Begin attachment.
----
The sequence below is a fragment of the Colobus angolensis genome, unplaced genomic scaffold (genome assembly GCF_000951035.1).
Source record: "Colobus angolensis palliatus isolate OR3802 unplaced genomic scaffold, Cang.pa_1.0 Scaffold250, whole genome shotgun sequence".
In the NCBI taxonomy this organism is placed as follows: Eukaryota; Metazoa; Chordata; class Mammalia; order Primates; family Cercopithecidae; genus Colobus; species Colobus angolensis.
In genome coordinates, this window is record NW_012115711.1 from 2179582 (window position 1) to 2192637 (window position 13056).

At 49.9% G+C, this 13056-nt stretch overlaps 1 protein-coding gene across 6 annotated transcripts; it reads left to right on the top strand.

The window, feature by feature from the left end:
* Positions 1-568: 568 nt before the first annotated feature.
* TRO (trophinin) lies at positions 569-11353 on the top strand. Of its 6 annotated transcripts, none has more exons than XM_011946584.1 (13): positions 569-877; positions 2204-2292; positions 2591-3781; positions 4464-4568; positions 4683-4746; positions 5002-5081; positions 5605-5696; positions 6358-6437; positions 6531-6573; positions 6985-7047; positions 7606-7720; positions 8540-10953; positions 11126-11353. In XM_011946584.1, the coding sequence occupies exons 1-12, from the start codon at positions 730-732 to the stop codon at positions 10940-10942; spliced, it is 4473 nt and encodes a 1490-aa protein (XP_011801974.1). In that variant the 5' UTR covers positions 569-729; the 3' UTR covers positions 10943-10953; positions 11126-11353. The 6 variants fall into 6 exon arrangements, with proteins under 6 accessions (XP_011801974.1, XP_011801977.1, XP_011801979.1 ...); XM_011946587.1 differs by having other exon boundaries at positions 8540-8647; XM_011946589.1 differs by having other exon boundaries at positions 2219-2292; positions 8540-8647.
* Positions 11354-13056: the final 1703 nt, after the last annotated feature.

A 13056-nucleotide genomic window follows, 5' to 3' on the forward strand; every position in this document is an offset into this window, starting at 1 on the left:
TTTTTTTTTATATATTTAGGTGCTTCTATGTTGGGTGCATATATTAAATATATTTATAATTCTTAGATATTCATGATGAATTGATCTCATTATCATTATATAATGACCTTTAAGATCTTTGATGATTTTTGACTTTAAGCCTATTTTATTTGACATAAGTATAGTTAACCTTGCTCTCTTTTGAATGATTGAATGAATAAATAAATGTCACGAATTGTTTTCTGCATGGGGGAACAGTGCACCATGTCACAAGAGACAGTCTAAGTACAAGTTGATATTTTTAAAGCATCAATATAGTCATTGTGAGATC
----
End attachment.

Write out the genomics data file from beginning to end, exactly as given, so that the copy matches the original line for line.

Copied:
The sequence below is a fragment of the Colobus angolensis genome, unplaced genomic scaffold (genome assembly GCF_000951035.1).
Source record: "Colobus angolensis palliatus isolate OR3802 unplaced genomic scaffold, Cang.pa_1.0 Scaffold250, whole genome shotgun sequence".
In the NCBI taxonomy this organism is placed as follows: Eukaryota; Metazoa; Chordata; class Mammalia; order Primates; family Cercopithecidae; genus Colobus; species Colobus angolensis.
In genome coordinates, this window is record NW_012115711.1 from 2179582 (window position 1) to 2192637 (window position 13056).

At 49.9% G+C, this 13056-nt stretch overlaps 1 protein-coding gene across 6 annotated transcripts; it reads left to right on the top strand.

The window, feature by feature from the left end:
* Positions 1-568: 568 nt before the first annotated feature.
* TRO (trophinin) lies at positions 569-11353 on the top strand. Of its 6 annotated transcripts, none has more exons than XM_011946584.1 (13): positions 569-877; positions 2204-2292; positions 2591-3781; positions 4464-4568; positions 4683-4746; positions 5002-5081; positions 5605-5696; positions 6358-6437; positions 6531-6573; positions 6985-7047; positions 7606-7720; positions 8540-10953; positions 11126-11353. In XM_011946584.1, the coding sequence occupies exons 1-12, from the start codon at positions 730-732 to the stop codon at positions 10940-10942; spliced, it is 4473 nt and encodes a 1490-aa protein (XP_011801974.1). In that variant the 5' UTR covers positions 569-729; the 3' UTR covers positions 10943-10953; positions 11126-11353. The 6 variants fall into 6 exon arrangements, with proteins under 6 accessions (XP_011801974.1, XP_011801977.1, XP_011801979.1 ...); XM_011946587.1 differs by having other exon boundaries at positions 8540-8647; XM_011946589.1 differs by having other exon boundaries at positions 2219-2292; positions 8540-8647.
* Positions 11354-13056: the final 1703 nt, after the last annotated feature.

A 13056-nucleotide genomic window follows, 5' to 3' on the forward strand; every position in this document is an offset into this window, starting at 1 on the left:
TTTTTTTTTATATATTTAGGTGCTTCTATGTTGGGTGCATATATTAAATATATTTATAATTCTTAGATATTCATGATGAATTGATCTCATTATCATTATATAATGACCTTTAAGATCTTTGATGATTTTTGACTTTAAGCCTATTTTATTTGACATAAGTATAGTTAACCTTGCTCTCTTTTGAATGATTGAATGAATAAATAAATGTCACGAATTGTTTTCTGCATGGGGGAACAGTGCACCATGTCACAAGAGACAGTCTAAGTACAAGTTGATATTTTTAAAGCATCAATATAGTCATTGTGAGATC